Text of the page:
Saturday, February 03, 2007

Argentina 101: pizza and fainá


As with any country with such a strong culture of immigration, Argentina´s food is a mixture of different cuisines... though the one that clearly wins the race is Italian food, followed by Spanish food.
I know that for all of you, pizza is as common as burgers, but I also know that most of you probably never heard of something called "fainá" in Argentina (from the Genovese dialect) and "farinata" in the rest of Italy.
It´s like a "secondary pizza" used to go with the regular pizza which is made of chickpea flour and seasoned with pepper, sometimes dried onions, a bit of parmessan, etc.


It´s moist inside and crunchy outside and makes for a great complement to pizza. It can even be topped with pretty much anything and used as a pizza base (I have had it with dried tomatoes, garlic and some parmessan flakes and it is wonderful).

Since I cheated and bought a premixed base of garbanzo/chickpea flour and dried onions, I can´t abide by the recipe I´m about to give you, but it does come from an Italian site, so it should be good, right? ;)


This is what made me turn on the oven when it was 95°F/35°C outside, so if that doesn´t show this is a winning combination, I don´t know what will.

Besides, millions of Italians can go wrong when it comes to choosing a president, but not when it comes to food!!! lol


Fainá or Farinata (adapted from here)[See another interesting recipe at Recipe Zaar]

• 3 3/4 cups water
• 2 1/3 cups Italian chick pea flour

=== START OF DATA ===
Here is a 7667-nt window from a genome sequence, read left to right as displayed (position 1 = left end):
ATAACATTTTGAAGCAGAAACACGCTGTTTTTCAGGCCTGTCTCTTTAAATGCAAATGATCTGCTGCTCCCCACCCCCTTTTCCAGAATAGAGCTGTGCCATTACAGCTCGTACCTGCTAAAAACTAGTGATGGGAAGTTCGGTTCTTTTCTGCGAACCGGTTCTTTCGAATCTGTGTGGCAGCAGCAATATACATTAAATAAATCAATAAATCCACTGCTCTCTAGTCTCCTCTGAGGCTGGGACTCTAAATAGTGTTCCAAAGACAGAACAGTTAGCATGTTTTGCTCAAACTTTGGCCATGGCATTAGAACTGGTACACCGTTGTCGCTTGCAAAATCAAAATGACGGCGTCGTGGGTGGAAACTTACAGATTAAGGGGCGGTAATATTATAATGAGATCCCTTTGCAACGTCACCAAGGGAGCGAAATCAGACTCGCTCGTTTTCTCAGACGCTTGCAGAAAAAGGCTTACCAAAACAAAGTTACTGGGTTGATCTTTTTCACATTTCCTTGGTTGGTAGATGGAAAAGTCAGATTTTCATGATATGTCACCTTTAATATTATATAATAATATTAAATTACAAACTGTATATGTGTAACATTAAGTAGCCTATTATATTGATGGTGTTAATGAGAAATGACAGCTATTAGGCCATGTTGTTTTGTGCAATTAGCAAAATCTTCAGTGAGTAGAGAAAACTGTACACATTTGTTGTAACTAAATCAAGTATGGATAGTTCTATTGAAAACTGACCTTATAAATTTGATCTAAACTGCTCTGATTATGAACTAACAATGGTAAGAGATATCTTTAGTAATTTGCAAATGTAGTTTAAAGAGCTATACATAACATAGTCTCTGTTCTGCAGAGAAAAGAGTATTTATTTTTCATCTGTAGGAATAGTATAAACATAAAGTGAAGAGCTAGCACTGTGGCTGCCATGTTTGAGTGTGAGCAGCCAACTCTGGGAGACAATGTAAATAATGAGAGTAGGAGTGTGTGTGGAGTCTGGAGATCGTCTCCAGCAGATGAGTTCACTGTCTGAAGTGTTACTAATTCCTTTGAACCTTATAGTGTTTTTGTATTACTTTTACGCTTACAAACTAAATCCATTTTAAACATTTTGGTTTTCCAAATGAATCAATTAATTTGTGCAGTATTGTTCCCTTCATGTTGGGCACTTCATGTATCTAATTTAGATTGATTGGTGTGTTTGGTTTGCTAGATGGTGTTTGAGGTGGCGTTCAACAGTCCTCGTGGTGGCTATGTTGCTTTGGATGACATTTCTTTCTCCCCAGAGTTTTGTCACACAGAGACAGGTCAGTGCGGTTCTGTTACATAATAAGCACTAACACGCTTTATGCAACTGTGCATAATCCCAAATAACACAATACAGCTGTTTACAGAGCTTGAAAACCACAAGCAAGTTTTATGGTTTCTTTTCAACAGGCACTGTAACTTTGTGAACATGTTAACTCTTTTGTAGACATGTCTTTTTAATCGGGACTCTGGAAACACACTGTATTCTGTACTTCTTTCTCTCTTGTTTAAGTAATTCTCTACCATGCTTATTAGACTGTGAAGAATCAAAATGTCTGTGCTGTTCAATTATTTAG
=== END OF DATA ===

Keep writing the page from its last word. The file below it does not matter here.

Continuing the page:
• 1 teaspoon salt
• rosemary (optional)
• 5 tablespoons extra virgin olive oil
• ground pepper
• parmessan cheese (4 tablespoons)
• onion powder (around 2 tablespoons)

1. Mix the water and the flour with a wooden spoon or a whisk; make sure there are no lumps, add salt to taste, and mix again.
2. Add the rosemary, the parmessan cheese and the onion powder and let it sit for a while (one to three hours or even better overnight).
3. At this point add the olive oil. Remove the rosemary and pour in a baking pan.
It should be about an eighth of an inch thick, perhaps a little more. Put it in a preheated oven at 190-200° C (375-400° F). [I have found some recipes that say you should put the pan in your pizza stone or the hottest part of your oven for 15 minutes and then put it in a colder spot, usually the middle or the top, for 20 minutes more].
4. Remove from the oven when one of the corners (or the edge) starts to appear dark. Sprinkle plenty of pepper and serve.
It is of paramount importance that the pan is perfectly flat and level when in the oven, otherwise one of the corners will be thicker and will be undercooked when the opposite corner starts to darken.


Seattle Tall Poppy said...

This looks great! I was just looking at chick pea flour yesterday thinking...what do you make with that??? Thanks for being such a great inspiration. I can't wait to get back in the kitchen and play!

Kristen said...

What a lovely looking pizza!

Marce said...

Seattle tall poppy- You are welcome! I know, that´s the only use I know for chickpea flour so far...maybe I´ll investigate to see what else can be done with it.

Kristen- Thank you! I was feeling like eating a very simple pizza, so I went for a typical marguerita with tons of herbs, it hit the spot.

Terry B said...

Lovely to learn a little bit about Argentina, thanks to you! I think any country that welcomes immigrants becomes infinitely richer culturally for doing so. Here in the U.S., especially in larger urban centers like my Chicago, we enjoy a fabulous international buffet thanks to all the immigrants who've settled here.

Regarding the pan and even cooking, it's important to use a decent pan--otherwise warping can be the culprit, even if your stove is level.